What is Tetanus?

Tetanus, is an often-fatal bacterial disease caused by the organism Clostridium tetani, which is found in soil and droppings.1,2 It’s found all over the world and can affect humans as well as horses.

The bacterium can survive as spores in the environment for long periods of time, and while it is in the soil, it’s harmless. However, the bacteria can enter the body through wounds, particularly puncture wounds, if the wound is dirty. The tetanus bacteria do not need oxygen (they are classified as ‘anaerobic’ bacteria) and so they multiply rapidly in the damaged tissues at the site of the injury.

The bacteria produce a powerful nerve toxin, causing distressing symptoms and death in about 80% of cases.1

There may be a delay of 1 to 3 weeks after infection, before symptoms of tetanus appear.1 More commonly, symptoms will appear after 9 or 10 days.1

Tetanus attacks the horse’s central nervous system. The bacteria produce a powerful nerve toxin, which causes many muscles of the body to spasm uncontrollably, so the first sign of a problem may be a change in the way your horse moves and stands at rest.1

Affected horses will have progressive muscle stiffness, causing:

  • The tail to become stiff and stand straight out1,2
  • The ears to stand erect1
  • An anxious facial expression caused by facial muscle stiffness – your horse may look like it is “smiling” strangely2
  • Eating difficulties.1,2

Tetanus also results in another telltale sign – the third eyelid goes into spasm and protrudes across the eye, especially when the horse is startled1,2

Over time, more and more muscles go into spasm. The horse will have convulsions and respiratory failure.2 Within a few days of the first signs appearing, about 80% of horses will die.1

If you suspect your horse has tetanus, contact your vet immediately as early treatment offers the only hope of survival.1,2

The risk of tetanus is pretty much everywhere as the organism that causes it, Clostridium tetani, lives in soil and manure and it enters the body through wounds.1,2

Horses are particularly at risk because of their environment and tendency to injure themselves.2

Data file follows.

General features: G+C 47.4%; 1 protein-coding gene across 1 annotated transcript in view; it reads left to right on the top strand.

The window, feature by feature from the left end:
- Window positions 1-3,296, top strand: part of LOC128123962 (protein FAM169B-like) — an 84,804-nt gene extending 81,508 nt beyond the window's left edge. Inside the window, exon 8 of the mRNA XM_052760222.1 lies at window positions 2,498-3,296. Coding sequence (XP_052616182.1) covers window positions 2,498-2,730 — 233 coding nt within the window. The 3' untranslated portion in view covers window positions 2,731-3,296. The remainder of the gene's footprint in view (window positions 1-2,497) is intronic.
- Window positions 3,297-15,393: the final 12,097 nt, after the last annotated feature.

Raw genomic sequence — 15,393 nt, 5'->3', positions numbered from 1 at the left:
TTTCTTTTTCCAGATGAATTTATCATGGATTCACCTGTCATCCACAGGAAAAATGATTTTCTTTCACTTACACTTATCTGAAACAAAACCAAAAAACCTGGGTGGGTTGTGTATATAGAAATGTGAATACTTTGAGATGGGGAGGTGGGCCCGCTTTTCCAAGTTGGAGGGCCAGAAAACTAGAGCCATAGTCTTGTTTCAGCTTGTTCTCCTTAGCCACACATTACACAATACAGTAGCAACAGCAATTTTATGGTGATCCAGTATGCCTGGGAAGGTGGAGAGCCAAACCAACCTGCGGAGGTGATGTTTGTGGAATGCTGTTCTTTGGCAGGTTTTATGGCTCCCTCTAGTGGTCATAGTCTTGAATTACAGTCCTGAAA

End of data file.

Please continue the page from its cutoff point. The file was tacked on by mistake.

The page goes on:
The good news, however, is that tetanus is not contagious, so it is not passed from horse to horse.

Sources of contamination

  • Horses can become infected through gastric or intestinal ulcers after eating contaminated soil or droppings.
  • Wounds, especially deep wounds, are a key source of infection. Common sites of infection are the soles of the horse’s feet, although even a simple thorn prick can allow the bacteria to enter the body2 Surgical wounds are another possible source of entry for the bacteria.
  • Foals can become infected via their navel where the umbilical cord was attached2
  • The mare’s reproductive tract may also become infected, if it’s damaged or the placenta is retained.

Minimising risk

Tetanus can be avoided with vaccination.2

Ensure your mares are well-vaccinated before having a foal: foals may not respond to vaccines early in life so it is important they receive protection via their mother’s milk.

Remember that humans can get tetanus too, so ensure your own tetanus vaccination is up-to-date.

Tetanus is a totally and easily preventable disease. Vaccination with ‘tetanus toxoid’ should be used for all horses and ponies2.

You can vaccinate your horse against tetanus with Equivac® T or Equivac® 2 in 1, available from your vet.

Your horse can get this vaccination from 3 months of age. If using Equivac T, the primary course is two doses no less than 4 weeks apart. The Equine Infectious Disease Advisory Board recommends a booster dose every 12 months to ensure maximum protection against Tetanus.

For immediate short-term prevention of tetanus, your vet may suggest Equivac® TAT.

Your horse can get both immediate prevention and long-lasting protection with simultaneous injections of both of Equivac® TAT and Equivac® T.

If suitable, your vet may suggest Equivac® 2 in 1, a combination injection that protects against strangles as well as tetanus. The recommended protocol for this product is in the section on strangles.

For more details about the Equivac® range and correct dosing information, visit the Products section of this site.

Myth: Tetanus is straightforward to treat.

This is untrue: about 80% of infected horses die from tetanus.1 If diagnosed early, your vet may treat your horse with large doses of antibiotics, usually penicillin, and administer the tetanus antitoxin injection.2 Sadly, however, many owners are still faced with having to euthanase their horse on humane grounds.2

Myth: Tetanus is caused by rusty nails or rusty fences

When your horse steps on a rusty nail or is scratched by a rusty barbed wire fence, it IS at risk of tetanus, but that’s not because of the rust; it’s because of the tetanus spores on the nail or the fence.


  1. Hoare R. Horse health – vaccination against tetanus and strangles. PrimeFact 495, June 2007. NSW Department of Primary Industries. www.industry.nsw.gov.au
  2. Queensland Horse Council Inc. Tetanus Fact Sheet, May 2010.

Don't Wait to Vaccinate



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